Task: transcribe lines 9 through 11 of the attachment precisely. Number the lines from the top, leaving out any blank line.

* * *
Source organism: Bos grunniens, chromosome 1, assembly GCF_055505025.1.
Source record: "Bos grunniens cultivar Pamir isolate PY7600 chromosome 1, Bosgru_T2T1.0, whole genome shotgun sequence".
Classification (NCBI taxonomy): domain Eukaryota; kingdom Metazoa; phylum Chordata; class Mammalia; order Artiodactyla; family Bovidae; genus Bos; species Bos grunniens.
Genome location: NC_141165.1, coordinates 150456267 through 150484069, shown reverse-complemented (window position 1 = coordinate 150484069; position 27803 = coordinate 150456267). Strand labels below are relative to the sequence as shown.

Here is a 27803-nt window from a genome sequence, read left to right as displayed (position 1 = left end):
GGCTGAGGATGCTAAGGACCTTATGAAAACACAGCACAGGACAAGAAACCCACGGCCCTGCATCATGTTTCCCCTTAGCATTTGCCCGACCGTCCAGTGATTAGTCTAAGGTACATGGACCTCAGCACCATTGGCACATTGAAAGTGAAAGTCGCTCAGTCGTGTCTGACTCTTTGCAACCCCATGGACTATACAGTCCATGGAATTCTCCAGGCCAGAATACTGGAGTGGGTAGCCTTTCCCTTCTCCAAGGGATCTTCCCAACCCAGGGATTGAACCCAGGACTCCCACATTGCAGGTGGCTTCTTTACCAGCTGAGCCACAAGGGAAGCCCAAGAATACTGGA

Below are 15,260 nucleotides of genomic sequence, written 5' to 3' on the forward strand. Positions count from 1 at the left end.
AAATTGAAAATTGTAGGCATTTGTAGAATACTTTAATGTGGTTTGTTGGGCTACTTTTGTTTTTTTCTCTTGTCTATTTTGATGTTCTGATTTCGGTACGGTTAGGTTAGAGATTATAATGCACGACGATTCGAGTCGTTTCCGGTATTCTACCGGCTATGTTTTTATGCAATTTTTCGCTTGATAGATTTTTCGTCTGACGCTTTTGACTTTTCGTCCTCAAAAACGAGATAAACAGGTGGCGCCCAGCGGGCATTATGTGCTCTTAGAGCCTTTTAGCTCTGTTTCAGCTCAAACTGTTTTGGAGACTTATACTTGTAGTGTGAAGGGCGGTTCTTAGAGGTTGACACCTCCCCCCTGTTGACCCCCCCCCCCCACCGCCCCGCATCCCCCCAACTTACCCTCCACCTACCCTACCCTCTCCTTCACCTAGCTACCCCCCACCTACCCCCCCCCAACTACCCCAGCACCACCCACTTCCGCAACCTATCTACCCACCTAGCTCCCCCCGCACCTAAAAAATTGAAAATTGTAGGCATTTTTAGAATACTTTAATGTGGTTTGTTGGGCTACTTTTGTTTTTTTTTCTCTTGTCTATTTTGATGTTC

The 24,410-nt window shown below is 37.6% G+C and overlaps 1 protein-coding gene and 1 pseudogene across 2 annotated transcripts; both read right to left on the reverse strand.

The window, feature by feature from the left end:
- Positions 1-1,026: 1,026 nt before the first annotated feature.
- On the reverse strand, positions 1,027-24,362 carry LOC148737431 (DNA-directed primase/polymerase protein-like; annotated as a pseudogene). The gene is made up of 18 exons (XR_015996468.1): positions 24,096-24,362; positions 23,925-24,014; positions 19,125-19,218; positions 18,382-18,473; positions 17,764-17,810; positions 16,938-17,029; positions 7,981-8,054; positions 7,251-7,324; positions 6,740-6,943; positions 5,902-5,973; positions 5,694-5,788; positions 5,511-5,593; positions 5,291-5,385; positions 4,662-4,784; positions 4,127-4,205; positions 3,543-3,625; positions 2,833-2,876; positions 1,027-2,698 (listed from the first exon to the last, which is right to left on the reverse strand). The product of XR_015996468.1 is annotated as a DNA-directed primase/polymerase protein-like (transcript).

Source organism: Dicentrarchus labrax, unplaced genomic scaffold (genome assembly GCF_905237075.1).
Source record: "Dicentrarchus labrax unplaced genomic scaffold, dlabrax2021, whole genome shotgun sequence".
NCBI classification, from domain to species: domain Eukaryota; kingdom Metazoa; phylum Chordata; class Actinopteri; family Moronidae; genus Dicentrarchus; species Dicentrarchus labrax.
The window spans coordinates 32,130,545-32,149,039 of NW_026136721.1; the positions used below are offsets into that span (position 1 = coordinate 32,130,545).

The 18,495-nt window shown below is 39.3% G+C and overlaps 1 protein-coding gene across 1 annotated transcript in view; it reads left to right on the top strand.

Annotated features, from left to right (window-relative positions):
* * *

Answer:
The 24,410-nt window shown below is 37.6% G+C and overlaps 1 protein-coding gene and 1 pseudogene across 2 annotated transcripts; both read right to left on the reverse strand.

The window, feature by feature from the left end:
- Positions 1-1,026: 1,026 nt before the first annotated feature.